Marine Mammal Rescue 101: Call Before Taking Action

VANCOUVER, B.C. – The busy stranding season is in full swing for the Vancouver Aquarium Marine Mammal Rescue Centre, presented by Port Metro Vancouver, with 50 seal pups admitted and receiving expert care, and dozens more expected through the summer months.

It’s a good time to remind the public what to do if they come across a marine mammal they believe is in distress, says Lindsaye Akhurst, manager of the Rescue Centre.

“Call us,” she says. “No matter where you are in British Columbia, we’ll assess the animal through a series of questions and with photos. Not every pup spotted alone is in need of rescue, so that assessment is critically important to ensure that a healthy animal isn’t brought in for treatment when it doesn’t need to be.” She adds that mother seals will often leave their newborn pups to rest for long periods of time while they forage for food before returning. “We ask those who find a seal pup not to touch it and to keep their pets away, until we can determine if it needs help.”

If you see a stranded marine mammal, do not approach it and keep pets away. Call the Vancouver Aquarium’s Marine Mammal Rescue Centre at 604.258.SEAL (7325) for immediate assistance.

The Rescue Centre rescues, rehabilitates and releases more than 100 animals each year; last year, the team rescued 145 animals. The goal for every rescued marine mammal is to treat, rehabilitate and return it to the wild as soon as possible. As well as harbour seal pups, the veterinary team provides medical treatment to sea otters, sea lions, sea turtles, elephant seals, whales, dolphins, and porpoises.

This year, supporters and donors to the Marine Mammal Rescue Centre are choosing names for the seal pup patients; among those now getting veterinary care and nutrient-rich formula five times a day are Jude, Winnie, Lou-seal and Sealy McSealface. Fundraising for the construction of a new hospital building on the site is a priority. Many of the Centre’s animal patients require lifesaving surgical procedures, and until now, the team has performed these surgeries and procedures in a standard backyard garden shed.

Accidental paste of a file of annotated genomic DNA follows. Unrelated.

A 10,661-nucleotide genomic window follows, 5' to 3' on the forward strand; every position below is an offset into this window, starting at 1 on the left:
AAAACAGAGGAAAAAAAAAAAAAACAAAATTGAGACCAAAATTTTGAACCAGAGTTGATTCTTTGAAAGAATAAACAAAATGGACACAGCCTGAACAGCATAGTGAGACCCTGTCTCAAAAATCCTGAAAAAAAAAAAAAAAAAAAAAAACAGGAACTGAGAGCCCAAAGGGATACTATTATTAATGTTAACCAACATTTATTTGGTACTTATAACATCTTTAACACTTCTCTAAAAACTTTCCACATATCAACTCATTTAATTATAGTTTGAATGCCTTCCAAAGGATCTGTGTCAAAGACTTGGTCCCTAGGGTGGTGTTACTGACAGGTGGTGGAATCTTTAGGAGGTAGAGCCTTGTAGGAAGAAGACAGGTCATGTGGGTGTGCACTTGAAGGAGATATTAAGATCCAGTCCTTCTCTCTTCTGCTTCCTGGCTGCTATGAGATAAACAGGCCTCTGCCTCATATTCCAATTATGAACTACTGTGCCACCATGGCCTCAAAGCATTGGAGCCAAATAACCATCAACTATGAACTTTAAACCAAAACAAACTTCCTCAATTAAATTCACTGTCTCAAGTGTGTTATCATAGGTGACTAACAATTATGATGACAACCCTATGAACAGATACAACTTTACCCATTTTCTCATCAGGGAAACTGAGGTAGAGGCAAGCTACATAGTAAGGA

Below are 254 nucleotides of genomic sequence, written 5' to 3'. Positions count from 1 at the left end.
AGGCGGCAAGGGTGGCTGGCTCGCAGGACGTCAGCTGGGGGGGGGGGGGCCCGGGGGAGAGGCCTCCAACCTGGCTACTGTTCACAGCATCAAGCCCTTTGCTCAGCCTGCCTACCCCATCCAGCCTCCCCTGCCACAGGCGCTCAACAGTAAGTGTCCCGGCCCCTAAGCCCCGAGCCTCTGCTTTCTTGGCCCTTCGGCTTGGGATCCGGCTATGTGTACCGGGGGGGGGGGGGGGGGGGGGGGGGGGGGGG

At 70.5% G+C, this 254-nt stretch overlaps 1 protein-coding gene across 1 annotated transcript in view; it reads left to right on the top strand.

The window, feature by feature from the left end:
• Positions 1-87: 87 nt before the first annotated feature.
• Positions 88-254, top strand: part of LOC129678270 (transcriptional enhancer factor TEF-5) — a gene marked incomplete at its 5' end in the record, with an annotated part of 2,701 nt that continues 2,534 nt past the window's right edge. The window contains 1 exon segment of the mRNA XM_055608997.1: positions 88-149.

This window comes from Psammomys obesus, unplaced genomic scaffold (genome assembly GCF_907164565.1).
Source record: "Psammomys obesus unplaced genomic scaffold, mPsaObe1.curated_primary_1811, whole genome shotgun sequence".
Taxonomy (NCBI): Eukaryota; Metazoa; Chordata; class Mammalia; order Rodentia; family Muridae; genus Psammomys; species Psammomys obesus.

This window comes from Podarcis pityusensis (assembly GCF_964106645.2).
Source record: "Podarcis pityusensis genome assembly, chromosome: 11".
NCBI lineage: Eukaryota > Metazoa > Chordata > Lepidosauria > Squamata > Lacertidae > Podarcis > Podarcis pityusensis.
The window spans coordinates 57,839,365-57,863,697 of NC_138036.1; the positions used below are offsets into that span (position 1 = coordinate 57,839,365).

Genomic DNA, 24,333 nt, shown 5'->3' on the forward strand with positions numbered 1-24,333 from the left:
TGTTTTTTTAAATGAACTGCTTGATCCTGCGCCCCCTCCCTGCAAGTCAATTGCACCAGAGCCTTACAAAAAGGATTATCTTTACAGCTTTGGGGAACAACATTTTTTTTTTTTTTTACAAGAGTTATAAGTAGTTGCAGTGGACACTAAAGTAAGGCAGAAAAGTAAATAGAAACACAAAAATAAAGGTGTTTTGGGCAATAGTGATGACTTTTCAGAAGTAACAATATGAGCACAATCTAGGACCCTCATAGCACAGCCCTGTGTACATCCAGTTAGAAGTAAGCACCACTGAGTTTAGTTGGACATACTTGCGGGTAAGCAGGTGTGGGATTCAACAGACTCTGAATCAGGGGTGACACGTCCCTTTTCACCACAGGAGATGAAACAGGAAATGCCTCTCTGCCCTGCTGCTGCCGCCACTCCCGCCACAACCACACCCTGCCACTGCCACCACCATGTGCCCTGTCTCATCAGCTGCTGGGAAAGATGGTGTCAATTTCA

“We provide exceptional animal care in the ‘Med Shed,’ as we call it, but it’s not an ideal arrangement,” says Akhurst. “We’d love for people to help us finish the new hospital by donating.” The new building is now in place and interior construction is underway; the team hopes it will be operational by the end of August.

Vancouver Aquarium is a self-supporting, non-profit society and does not receive ongoing funds to provide around-the-clock care for its rescued and rehabilitated animals. To make a contribution to the Rescue Centre, please visit www.vanaqua.org/donate

Vancouver Aquarium Marine Mammal Rescue Centre

The Vancouver Aquarium Marine Mammal Rescue Centre, presented by Port Metro Vancouver, is a hospital for sick, injured or orphaned marine mammals. The Rescue Centre rescues stranded marine mammals and rehabilitates them for release back into their natural habitat. Donate to the Rescue Centre at www.vanaqua.org/mmr


Media Contact

Deana Lancaster
Ocean Wise
Deana.Lancaster@ocean.org
604.659.3752